A communication agreement is formally written into the Prior Written Notice (PWN), which the school sends to parents after the IEP meeting.

A parent can request further changes to the IEP and note any disagreements by submitting a note to attach to the PWN, which becomes part of the formal IEP document. The PWN includes detail about what the IEP team has agreed to implement and when services are scheduled to begin.

Sign Consent for services to begin

Once the team agrees on a final version of the IEP, a parent must sign consent for services to begin. From that point on, families have the right to request an IEP team meeting any time there are concerns about progress or services. The IEP team is required to meet at least once a year. At meetings, family participants sign to show their participation and attendance.

Services are ongoing unless a parent officially signs a document to revoke services or if a new evaluation finds that the student is no longer eligible. A new evaluation is required at least every three years to determine ongoing eligibility and any necessary changes to the student’s program. A parent who disagrees with a school district evaluation can request an Independent Educational Evaluation (IEE) at district expense. See PAVE’s article: Evaluations Part 2.

Helping a Loved One with a Fear of Needles Get Vaccinated

Families have different reasons for not vaccinating their children against COVID or other illnesses. The Washington Department of Health (DOH) reports that vaccination rates dropped 13 percent in 2021. If you’ve put off taking your child to get a vaccine because your child falls apart with fear at the sight of a needle, here are some tips and tricks to break through that barrier.

Tips and Tricks

  • Explain why they are getting a vaccination in words they understand. For example, “If you don’t get vaccinated you might get sick and miss your birthday party.”
  • Bring brave with you. A favorite superhero on a picture, a hat, a shirt, or a mask provides something to look at and makes them feel brave while they get their shot. If Grampa is their superhero, bring a picture of him!
  • Don’t lie. Be honest that this isn’t fun. Let them know you understand their feelings and reassure them that they are brave enough to get this accomplished.
  • Tell their doctor or nurse before the appointment that your loved one has a fear of needles and ask for ideas. Go in with a shared plan for how to calm, distract, or reward your brave one.
  • Ask if there’s a cream or spray to numb the injection site. If yes, use this information to explain why they probably won’t feel a thing.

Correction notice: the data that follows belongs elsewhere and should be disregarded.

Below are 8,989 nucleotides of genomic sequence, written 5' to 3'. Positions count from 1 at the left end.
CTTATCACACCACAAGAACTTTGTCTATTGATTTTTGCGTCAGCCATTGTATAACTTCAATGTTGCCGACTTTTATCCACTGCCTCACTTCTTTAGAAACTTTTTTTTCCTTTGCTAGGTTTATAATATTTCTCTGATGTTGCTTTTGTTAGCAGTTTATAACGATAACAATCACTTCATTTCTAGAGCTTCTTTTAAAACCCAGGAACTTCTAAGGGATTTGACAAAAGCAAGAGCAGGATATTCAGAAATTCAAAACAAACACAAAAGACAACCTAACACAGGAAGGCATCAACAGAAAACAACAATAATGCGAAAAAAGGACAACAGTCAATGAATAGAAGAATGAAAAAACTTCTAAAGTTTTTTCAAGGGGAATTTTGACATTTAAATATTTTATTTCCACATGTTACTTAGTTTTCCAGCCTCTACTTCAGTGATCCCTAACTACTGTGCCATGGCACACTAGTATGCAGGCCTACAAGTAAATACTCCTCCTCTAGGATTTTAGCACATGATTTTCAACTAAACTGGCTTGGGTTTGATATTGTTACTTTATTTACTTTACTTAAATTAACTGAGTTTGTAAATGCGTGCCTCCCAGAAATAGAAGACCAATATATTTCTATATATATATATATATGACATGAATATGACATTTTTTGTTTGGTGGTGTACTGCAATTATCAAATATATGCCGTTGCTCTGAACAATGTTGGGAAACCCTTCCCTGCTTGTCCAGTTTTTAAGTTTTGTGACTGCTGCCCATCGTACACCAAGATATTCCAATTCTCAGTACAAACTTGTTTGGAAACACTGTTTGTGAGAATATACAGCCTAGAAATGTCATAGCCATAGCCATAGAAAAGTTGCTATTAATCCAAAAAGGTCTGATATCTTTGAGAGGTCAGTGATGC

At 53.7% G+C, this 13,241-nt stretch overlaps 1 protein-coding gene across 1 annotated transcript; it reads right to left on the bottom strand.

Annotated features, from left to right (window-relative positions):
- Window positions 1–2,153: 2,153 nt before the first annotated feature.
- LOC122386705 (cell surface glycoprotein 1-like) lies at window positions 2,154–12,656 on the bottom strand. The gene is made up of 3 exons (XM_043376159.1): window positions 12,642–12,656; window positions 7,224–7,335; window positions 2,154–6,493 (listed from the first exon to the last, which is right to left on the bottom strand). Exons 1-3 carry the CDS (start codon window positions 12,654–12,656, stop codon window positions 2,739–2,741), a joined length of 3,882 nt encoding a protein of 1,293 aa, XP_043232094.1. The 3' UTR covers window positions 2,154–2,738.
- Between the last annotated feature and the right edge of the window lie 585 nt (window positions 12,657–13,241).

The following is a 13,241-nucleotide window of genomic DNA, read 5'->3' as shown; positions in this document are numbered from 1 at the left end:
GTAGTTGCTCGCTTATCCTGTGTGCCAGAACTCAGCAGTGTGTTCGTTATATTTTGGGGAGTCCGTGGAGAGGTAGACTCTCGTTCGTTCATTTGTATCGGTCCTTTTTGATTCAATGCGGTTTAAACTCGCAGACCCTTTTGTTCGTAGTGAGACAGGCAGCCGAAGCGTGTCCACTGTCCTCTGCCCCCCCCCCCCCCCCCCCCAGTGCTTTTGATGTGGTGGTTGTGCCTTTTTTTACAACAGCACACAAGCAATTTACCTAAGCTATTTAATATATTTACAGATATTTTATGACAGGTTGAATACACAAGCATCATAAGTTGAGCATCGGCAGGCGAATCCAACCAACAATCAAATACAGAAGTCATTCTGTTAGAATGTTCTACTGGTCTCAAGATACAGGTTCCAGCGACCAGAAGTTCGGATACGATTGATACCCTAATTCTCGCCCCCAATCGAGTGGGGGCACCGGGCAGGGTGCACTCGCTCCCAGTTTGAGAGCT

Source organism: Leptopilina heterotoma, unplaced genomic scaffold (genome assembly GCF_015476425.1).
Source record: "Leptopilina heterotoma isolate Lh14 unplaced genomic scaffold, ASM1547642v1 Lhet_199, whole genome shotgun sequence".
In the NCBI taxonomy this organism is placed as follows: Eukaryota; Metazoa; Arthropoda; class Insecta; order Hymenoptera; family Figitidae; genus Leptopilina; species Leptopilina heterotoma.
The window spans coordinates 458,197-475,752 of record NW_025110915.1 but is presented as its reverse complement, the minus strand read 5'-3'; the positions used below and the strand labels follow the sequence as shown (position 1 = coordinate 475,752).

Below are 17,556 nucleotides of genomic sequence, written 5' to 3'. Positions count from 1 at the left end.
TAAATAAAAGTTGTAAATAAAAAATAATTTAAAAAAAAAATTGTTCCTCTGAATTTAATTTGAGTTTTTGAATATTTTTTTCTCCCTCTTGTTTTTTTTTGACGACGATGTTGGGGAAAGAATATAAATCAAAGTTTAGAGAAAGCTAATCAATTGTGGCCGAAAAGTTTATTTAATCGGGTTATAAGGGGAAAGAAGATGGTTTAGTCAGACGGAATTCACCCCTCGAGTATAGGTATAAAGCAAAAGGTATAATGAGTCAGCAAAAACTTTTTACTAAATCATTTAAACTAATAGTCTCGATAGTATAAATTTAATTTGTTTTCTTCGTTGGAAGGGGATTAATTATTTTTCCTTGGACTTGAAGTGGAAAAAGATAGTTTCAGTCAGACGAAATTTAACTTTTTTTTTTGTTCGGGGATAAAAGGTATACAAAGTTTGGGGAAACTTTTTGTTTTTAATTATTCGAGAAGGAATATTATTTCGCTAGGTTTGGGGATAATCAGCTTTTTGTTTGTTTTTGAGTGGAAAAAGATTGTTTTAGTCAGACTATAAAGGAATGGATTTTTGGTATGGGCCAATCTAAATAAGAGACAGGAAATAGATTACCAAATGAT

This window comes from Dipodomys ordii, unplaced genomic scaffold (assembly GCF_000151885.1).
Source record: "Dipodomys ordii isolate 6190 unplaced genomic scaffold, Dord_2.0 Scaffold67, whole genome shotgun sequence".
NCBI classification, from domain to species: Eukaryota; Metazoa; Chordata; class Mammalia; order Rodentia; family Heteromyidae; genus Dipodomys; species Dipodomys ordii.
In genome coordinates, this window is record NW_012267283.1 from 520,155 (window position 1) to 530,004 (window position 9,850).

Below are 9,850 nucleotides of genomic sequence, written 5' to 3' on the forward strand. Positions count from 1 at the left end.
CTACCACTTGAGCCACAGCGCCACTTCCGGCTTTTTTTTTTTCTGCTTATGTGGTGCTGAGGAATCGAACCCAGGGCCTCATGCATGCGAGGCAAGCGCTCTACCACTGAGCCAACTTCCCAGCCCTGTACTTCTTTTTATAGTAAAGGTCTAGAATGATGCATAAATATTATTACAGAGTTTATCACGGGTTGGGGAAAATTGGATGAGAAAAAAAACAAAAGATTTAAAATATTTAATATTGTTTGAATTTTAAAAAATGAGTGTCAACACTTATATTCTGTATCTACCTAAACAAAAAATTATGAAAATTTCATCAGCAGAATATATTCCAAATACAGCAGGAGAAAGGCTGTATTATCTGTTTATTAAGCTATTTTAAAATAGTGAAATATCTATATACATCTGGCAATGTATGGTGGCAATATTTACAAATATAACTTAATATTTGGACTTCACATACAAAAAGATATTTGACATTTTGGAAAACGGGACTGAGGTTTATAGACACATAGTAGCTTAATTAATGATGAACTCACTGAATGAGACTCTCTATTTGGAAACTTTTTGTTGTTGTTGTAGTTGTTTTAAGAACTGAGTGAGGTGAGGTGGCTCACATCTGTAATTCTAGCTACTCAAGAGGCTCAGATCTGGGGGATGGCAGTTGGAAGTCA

• Give them control. When do they want to go? Do they want company? Do they have any ideas about how to feel brave or how to earn a reward?
  • Practice breathing slow and easy and talk about how to use that breath anytime you are feeling afraid or anxious. You might mention that calm breathing reduces pain.
  • Bring a treat or preferred distraction for the waiting room: games, shows on the tablet, a favorite toy…or plan some new jokes.
  • If it’s better not to look at anything, help them close or cover their eyes. You can offer a hand to squeeze or something to hold or touch—like a favorite blanket, pillow or stuffed animal—to direct sensory attention away from the place where the needle goes in.
  • If they want you to stay during the injection, be calm yourself. Calm is contagious.

Resources and Related Information

  • Pediatricians build vaccination schedules for children at specific ages and stages to maximize their effectiveness. Waiting until later might harm your child.
  • The federal Centers for Disease Control and Prevention (CDC) has detailed recommendations for Child and Adolescent Immunizations, including a schedule.
  • If a person is allergic to eggs, gelatin, polyethylene glycol, or yeast, let a doctor know. Some vaccines include these ingredients. If you ask, there may be another option.
  • All CDC recommended vaccinations go through a rigorous Testing and the Approval Process.
  • If you have read, heard, or thought about something that makes you nervous, tell your doctor. Always ask where information comes from, and check to make sure the source is trustworthy.

Back To School Checklist!

Late summer is the time to gather school supplies, find out what time the school bus will pick up and drop off, and prepare to find new classrooms and meet new teachers. Parents of students with disabilities have some additional things to check off the list to be ready for the year ahead.

Super important: Before school starts, make sure you know what’s included in your child’s Individualized Education Program (IEP), Section 504 Plan, and/or Behavior Intervention Plan (BIP). For a more detailed article about getting ready for a new school year, see PAVE’s article: Tips to Help Parents Plan for the Upcoming School Year.

Here’s a checklist to help you get organized:

  • Create a one-pager about your child to share with school staff
    • Include a picture
    • List child’s talents and strengths—your bragging points
    • Describe behavioral strategies that motivate your child
    • Mention any needs related to allergy, diet, or sensory
    • Highlight important accommodations, interventions, and supports from the 504 Plan, IEP, or BIP
  • Make a list of questions for your next meeting to discuss the IEP, BIP, or 504 Plan